McGregor and Eccleston are Out Foxed
Whilst Danny Boyle may have scaled the heights of movie making with the likes of "127 Hours" and "Slumdog Millionaire" it is Boyle's first major movie "Shallow Grave" which remains one of my favourites. In "Shallow Grave" he manages to give us a touch of film noir, plus the suspense of Hitchcock and then a touch of Tarantino as we find ourselves laughing at the gruesome. It's a quirky, dark even disturbing movie full of style and dialogue which draws us in to not the perfect murder, but what follows as we watch 3 friends live with the results of their actions.
"Shallow Grave" takes not so much a little while to get started but to get into the meat of the storyline. The first few scenes set up the friendship of the three friends sharing an apartment in Glasgow where they are interviewing various people for the spare room. It's intentionally quirky, with a bizarre sense of visualization as we watch Alex, played by Ewan McGregor, cycling around the apartment as he and his friends bombard respective tenants with a series of comically strange questions. It certainly has the desired effect of firstly making you sit up and watch but also laugh.
But interviews done with and new tenant picked, Hugo, things move on quite briskly as they discover not only their new roommate dead but also a suitcase stuffed with money, which leads them to dismember Hugo, bury him in the woods and share the money, not questioning where it had come from. What follows is basically how their nefarious act affects them and their friendship as events lead them to be pushed to the limits. It's surprisingly simple but wonderfully written, feeling more like a stage play adapted to the big screen with so much of the story happening within the confines of their apartment.
One of the first things which hits you is that there is a gruesome side to "Shallow Grave", you may not see visually the body of Hugo being hacked to bits and smashed with a hammer, but you see the actions taking place. As such it allows your imagination to run riot, as you here the rhythm of the saw as David slices through a limb. You visualise in your mind the cut, the blow of the hammer against the skull and as such it's disturbing. But at the same time the gruesomeness of it is also at times humorous; the way Alex enthusiastically picks the tools for the job is just darkly amusing. It makes you feel wrong to be laughing at such a dark deed but you can't help yourself.
The darkly comedy continues throughout thanks to some brilliant writing. Each of the three main characters Alex, David and Juliet all get some wonderful dialogue, intentionally witty yet serious at the same time. When Alex just flows with his insane commentary on things it's not so much mesmerising but interesting, it makes you listen, it makes you laugh, and it makes the movie so good.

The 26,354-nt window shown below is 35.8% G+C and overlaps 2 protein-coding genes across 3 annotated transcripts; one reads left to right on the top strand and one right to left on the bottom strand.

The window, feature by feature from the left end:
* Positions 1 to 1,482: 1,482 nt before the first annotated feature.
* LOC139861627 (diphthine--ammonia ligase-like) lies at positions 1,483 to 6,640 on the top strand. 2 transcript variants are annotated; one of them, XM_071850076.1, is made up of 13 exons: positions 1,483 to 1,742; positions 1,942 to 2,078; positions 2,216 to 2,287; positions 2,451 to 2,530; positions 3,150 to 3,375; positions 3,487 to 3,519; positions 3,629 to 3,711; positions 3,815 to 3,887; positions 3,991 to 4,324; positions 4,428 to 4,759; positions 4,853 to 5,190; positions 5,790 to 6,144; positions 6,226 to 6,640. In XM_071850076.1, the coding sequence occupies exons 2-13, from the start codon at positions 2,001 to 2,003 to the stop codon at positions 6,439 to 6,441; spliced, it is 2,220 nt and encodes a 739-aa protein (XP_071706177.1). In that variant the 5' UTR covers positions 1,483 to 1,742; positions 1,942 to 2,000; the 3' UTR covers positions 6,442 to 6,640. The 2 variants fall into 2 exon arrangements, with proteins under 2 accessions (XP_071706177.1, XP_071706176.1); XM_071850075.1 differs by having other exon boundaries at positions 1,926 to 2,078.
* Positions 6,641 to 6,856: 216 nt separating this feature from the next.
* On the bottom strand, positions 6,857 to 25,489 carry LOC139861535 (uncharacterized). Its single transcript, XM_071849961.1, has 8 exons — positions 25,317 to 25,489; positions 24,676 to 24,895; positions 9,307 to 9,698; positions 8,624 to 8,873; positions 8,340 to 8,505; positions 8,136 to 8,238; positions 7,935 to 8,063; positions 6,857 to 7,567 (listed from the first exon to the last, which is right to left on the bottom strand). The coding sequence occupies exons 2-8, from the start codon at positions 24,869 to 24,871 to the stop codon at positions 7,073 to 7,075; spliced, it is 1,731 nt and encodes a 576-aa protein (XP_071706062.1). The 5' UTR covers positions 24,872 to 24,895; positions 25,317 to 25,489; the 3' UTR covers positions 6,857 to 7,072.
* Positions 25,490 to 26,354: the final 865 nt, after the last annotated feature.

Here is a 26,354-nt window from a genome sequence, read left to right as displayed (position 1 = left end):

And to make "Shallow Grave" all the more special is that it is layered in style. The actual apartment, with its spiralling staircase, high ceilings, and contrasting black and white colour scheme really is a brilliant location. But you get Boyle's sort of homage's to cinematic heroes. There is a love shot staring down from the top of the spiral staircase immediately reminding me of Hitchcock and that is just one of many, some which to mention would spoil some surprises.
All of which makes "Shallow Grave" a well made movie which is actually made all the better by three top performances from three young actors Kerry Fox, Christopher Eccleston and Ewan McGregor who at the time were not the well known stars which they became. It would be wrong to single one out as whilst Fox seems a bit plain as Juliet she is equally devious, Eccleston is brilliant as the highly strung David and McGregor is a ball of boundless energy. What makes their three performances so good is that we watch their characters change, grow and diminish in line with the storyline.
As for the other actors and actresses well Keith Allen as Hugo understandably doesn't have much screen time, but it's probably most notable for him laying their bollock naked as a corpse. And Ken Stott who is amusingly blunt as Detective Inspector McCall who finds himself questioning the trio of friends over a different crime.
What this all boils down to is that "Shallow Grave" is still after 15 years a brilliant movie. It manages to mix so many different styles without it feeling wrong and whilst it most certainly has a gruesome side you just can't help but laugh and cringe in equal measures.